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Locally made 
Wooden Bird Feeder And Houses

Wooden Games

4120Vernon Kamloops Hwy 97 
Monte Lake Bc VOE 2NO 250-375-2241

 Bird Feeders

Small Hinged Top Feeder



Larged Hinged Top Feeder






Bird Houses

Squirrel Feeder , Bat Houses &  Suet Block Feeder

Wooden Games

Ladder Game

 Prior to game play a line must be set 5 paces from the ladder. This is the called the toss line. The official toss line is 15 feet away but most players measure 5 paces from the game ladder to set the toss line. This allows for a closer toss line for children’s games. Ladder Golf is played in rounds, each round consists of all players tossing 3 bolas. A coin toss is used to decide which player or team will toss first. The first player must toss all 3 bolas before the next player is able to toss his or her bolas. Bolas can be tossed in anyway the player chooses, as long as they are tossed individually and can be bounced off the ground. The winner of the round earns the first toss in the next round. Games are played to an exact point total of 21. In order to win, a player must be the only one to score exactly 21 points after the completion of a round. If a player goes over the exact point total, that players points for that round do not count. For example: A player with 18 points needs 3 points to get the exact score of 21 in order to win. If that player has 5 points hanging on the ladder after all the players have tossed all strands, none of those points count and the player will enter the next round with 18 points again needing 3 points to win. In the case of a tie, the players that tie will play as many overtime rounds as needed until one player ends a complete round 2 points ahead of the other player. The 2 point rule only applies in overtime rounds. During regular play any player can win as long as that player is the only one to score an exact total of 21 points at the end of that round no matter how many points the other players have.


Crokinole $139.98  

 . Gameplay

Once a game starts, the board may not be moved. Players may not move their chairs, nor may they lift themselves out of their chair. (This is often referred to as the "one-cheek rule," as in "One butt cheek must always touch the chair.") No player may touch the board unless it's his turn to shoot.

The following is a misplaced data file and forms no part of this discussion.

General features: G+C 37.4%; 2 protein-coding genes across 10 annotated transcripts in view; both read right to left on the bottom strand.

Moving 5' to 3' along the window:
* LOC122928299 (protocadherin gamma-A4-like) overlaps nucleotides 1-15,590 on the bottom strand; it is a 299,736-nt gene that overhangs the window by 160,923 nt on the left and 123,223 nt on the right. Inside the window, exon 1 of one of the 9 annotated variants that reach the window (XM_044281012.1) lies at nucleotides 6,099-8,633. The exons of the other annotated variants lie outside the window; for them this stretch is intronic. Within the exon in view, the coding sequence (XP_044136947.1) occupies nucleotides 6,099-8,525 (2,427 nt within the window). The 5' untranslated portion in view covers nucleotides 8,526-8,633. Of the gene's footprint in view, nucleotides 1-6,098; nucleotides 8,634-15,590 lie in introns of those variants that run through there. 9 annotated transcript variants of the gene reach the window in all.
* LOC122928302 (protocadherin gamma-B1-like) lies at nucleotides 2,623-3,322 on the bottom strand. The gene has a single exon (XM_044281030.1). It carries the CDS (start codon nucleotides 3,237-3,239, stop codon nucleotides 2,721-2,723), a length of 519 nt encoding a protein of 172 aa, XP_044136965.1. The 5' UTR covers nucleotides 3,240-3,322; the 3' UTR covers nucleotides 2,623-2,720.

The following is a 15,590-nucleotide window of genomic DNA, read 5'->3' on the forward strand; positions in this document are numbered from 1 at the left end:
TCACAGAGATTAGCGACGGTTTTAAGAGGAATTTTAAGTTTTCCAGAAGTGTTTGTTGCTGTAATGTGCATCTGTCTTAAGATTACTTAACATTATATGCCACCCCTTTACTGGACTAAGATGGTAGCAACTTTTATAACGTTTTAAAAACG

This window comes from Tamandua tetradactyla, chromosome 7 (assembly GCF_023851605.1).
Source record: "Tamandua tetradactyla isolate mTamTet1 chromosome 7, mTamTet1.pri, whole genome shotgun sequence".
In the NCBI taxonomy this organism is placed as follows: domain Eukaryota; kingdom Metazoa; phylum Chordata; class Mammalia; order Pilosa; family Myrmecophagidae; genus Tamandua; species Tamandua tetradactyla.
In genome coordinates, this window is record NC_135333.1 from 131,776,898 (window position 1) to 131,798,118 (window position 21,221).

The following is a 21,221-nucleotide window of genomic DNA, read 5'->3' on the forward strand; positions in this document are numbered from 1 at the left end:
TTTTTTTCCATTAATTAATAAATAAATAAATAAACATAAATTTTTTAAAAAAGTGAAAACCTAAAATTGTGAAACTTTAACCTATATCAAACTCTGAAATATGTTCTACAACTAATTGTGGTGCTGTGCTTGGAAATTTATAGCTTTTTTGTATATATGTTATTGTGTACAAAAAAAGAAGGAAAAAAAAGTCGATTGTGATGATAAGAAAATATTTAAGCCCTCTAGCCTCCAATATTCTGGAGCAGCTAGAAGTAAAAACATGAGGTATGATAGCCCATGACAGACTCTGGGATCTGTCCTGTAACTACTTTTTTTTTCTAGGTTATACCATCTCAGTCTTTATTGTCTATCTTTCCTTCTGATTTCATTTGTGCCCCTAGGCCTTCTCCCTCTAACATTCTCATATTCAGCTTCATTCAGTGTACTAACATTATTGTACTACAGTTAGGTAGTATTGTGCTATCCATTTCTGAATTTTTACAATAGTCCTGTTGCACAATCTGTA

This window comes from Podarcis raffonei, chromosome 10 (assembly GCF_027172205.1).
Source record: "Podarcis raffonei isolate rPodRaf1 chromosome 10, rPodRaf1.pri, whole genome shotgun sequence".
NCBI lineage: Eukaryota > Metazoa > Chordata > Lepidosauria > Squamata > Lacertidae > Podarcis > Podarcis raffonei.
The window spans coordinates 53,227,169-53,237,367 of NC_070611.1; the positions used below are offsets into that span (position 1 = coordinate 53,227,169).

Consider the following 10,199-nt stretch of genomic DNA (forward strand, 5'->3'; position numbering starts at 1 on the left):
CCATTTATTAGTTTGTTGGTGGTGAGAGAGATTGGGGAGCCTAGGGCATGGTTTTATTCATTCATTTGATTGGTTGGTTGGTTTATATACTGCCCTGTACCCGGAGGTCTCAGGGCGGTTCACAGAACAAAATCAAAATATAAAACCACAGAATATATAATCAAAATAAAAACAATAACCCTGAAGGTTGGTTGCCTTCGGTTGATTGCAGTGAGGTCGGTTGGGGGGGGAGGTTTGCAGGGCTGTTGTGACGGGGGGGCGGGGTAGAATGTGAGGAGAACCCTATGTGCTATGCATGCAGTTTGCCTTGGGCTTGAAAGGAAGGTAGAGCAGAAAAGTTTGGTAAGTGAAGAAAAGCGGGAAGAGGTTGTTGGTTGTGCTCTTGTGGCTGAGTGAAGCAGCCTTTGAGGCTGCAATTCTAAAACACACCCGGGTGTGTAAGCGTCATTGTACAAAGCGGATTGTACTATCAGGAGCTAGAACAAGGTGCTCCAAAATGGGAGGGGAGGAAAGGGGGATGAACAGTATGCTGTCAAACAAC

The shooter places one of his discs on the starting line, with at least 50 percent of the disc within his quadrant. He shoots the disc by flicking it (pushing it is not legal).
Shooting With No Opponent's Discs on the Board

The first shooter, and any subsequent shooter who takes his turn with no opponent's discs on the board tries to shoot into the 20 Hole. If a disc lands completely within the hole, it's removed and set aside for scoring at the end of the round.

If the disc doesn't fall into the 20 Hole but remains on the board, and is either in the 15 Zone or at least touching the 15 Zone line, it remains on the board.

If there are no opponent's discs on the board and a shooter's disc winds up in the 10 Zone or the 5 Zone, it's removed from the board. This rule is designed to prevent players from being excessively defensive by "hiding" their discs behind pegs. Some players don't use this rule, but it is used at the World Crokinole Championship.
Shooting With the Opponent's Discs on the Board

If one or more opponent's discs are on the board, the shooter must try to hit one of them. NOTE: This can be done directly, by ricochet off a post or another disc, or even by knocking another of the shooter's discs into one of the opponent's discs.

If the shooter fails to hit an opponent's disc, the disc that he shot is placed in the ditch. In addition, if the shooter fails to hit an opponent's disc but hits any of his own discs (or his partner's), those are also placed in the ditch.
Disc Balance and the Ditch

After a shot, all discs touching the Starting Line are placed in the ditch.

If a disc is leaning into the 20 Hole, or balanced so that part of it is above the 20 Hole, it remains where it is. It is not removed from the board unless it's knocked into the 20 Hole.

A disc that goes off the board hits anything off the main board and bounces back on is placed in the ditch. Any discs it touched remain where they wound up.

At the end of each round, scoring takes place.

Each player or partnership counts their discs within each Scoring Zone. If a disc is touching a scoring line, it counts as the lesser value.

Discs in the 15 Zone are worth 15 points each; in the 10 Zone, 10 points each; in the 5 Zone, 5 points each.

Each player or partnership also adds any 20 points for each 20 Holeshot set aside.

Subtract the smaller score from the larger. The player or partnership with the larger score wins the difference in points. EXAMPLE: The tan player has 60 points. The red player has 35 points. The tan player is awarded the difference, 25 points.

If neither player or partnership has reached a total of 100 points, the next round is started by the person sitting to the left of the lead shooter.